Multinational comparative clinical evaluation of two long-acting injectable contraceptive steroids: norethisterone oenanthate and medroxyprogesterone acetate. 1. Use-effectiveness.
Contraception. 1977 May; 15(5):513-533.A 10-center study of the use-effectiveness of long-acting systemic contraceptive agents is reported. 200 mg of norethisterone enanthate (NET-EN) was administered every 12 weeks + or -5 days to 832 women and 150 mg of depot medroxyprogesterone acetate (DMPA) was administered to 846 women on the same schedule. The cumulative 12-month gross pregnancy rate/100 woman-years was 3.6 + or -.7 for NET-EN and .7 + or -.4 for DMRA. 54% of all the pregnancies in the NET-EN group was contributed by 2 of the 10 centers. 75% of the NET-EN pregnancies occurred during the 1st injection period, primarily in the last 4 years. The admission weight of NET-EN women who became pregnant was significantly lower than those for whom the method was successful. This difference was absent in the DMPA group. The cumulative discontinuation rate for medical reasons at 12 months was 16.9 + or -1.4/100 woman-years for NET-EN and 23.4 + or -1.7 for DMPA. The discontinuation rate for amenorrhea was significantly higher for DMPA than for NET-EN. Differences between the drugs for bleeding irregularities were insignificant as were discontinuations for nonmedical reasons. This study represents a successful attempt at comparing the use-effectiveness of 2 drugs under highly standardized conditions using a large sample drawn from a number of internationally representative settings.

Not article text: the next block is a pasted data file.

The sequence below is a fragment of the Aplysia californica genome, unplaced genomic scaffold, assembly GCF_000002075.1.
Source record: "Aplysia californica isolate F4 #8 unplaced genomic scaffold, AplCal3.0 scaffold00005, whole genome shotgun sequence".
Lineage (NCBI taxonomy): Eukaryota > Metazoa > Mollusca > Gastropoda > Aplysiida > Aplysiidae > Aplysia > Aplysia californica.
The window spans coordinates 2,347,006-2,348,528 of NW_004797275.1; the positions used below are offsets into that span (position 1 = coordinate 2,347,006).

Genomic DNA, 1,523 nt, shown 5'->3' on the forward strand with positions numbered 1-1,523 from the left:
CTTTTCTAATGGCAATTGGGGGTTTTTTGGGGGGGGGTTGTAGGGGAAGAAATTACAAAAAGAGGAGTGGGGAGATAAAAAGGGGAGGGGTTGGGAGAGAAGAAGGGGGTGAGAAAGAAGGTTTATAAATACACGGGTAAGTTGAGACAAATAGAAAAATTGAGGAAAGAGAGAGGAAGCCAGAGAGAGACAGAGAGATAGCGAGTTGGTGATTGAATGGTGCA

In: Diczfalusy, E., ed. Regulation of human fertility. (Proceedings of the WHO Symposium on Advances in Fertility Regulation, Moscow, USSR, November 16-19, 1976) Copenhagan, Denmark, Scriptor, 1977. p. 323-360Long-acting systemic contraceptives inhibit fertility either at a central or peripheral level. In some instances, a mixed reaction is likely to be working: during the 1st portion of the drug's life-span the contraceptive effect is exerted at a hypothalamic central level, whereas later on--when ovulation is restored--the action is on the cervix or uterus. The most important factor holding back utilization of long-acting agents is serious interference with regularity of the menstrual cycle, and delivery systems must be devised with zero-order release rates to improve cycle control and acceptability. Monthly injectables consisting of synthetic progestins alone proved unsuitable for contraception because of frequent and prolonged amenorrhea. Addition of an estrogenic substance helped cycle control, and a dihydroxyprogesterone acetophenide plus estradiol enanthate combination seems most worthy of clinical investigation; so far, 15,000 woman-months of experience have yielded no unwanted pregnancies. Few bleeding pattern irregularities were reported, but premenstrual tension, dysmenorrhea, and libido changes occurred. Reversibility of drug-induced anovulation has been shown by spontaneous ovulation resumption 12-42 weeks after cessation. Tri-monthly injections of Depo Provera resulted in pregnancy rates averaging .5/100 woman-years of use. Biannual injectable and sustained release systems are discussed and data are presented.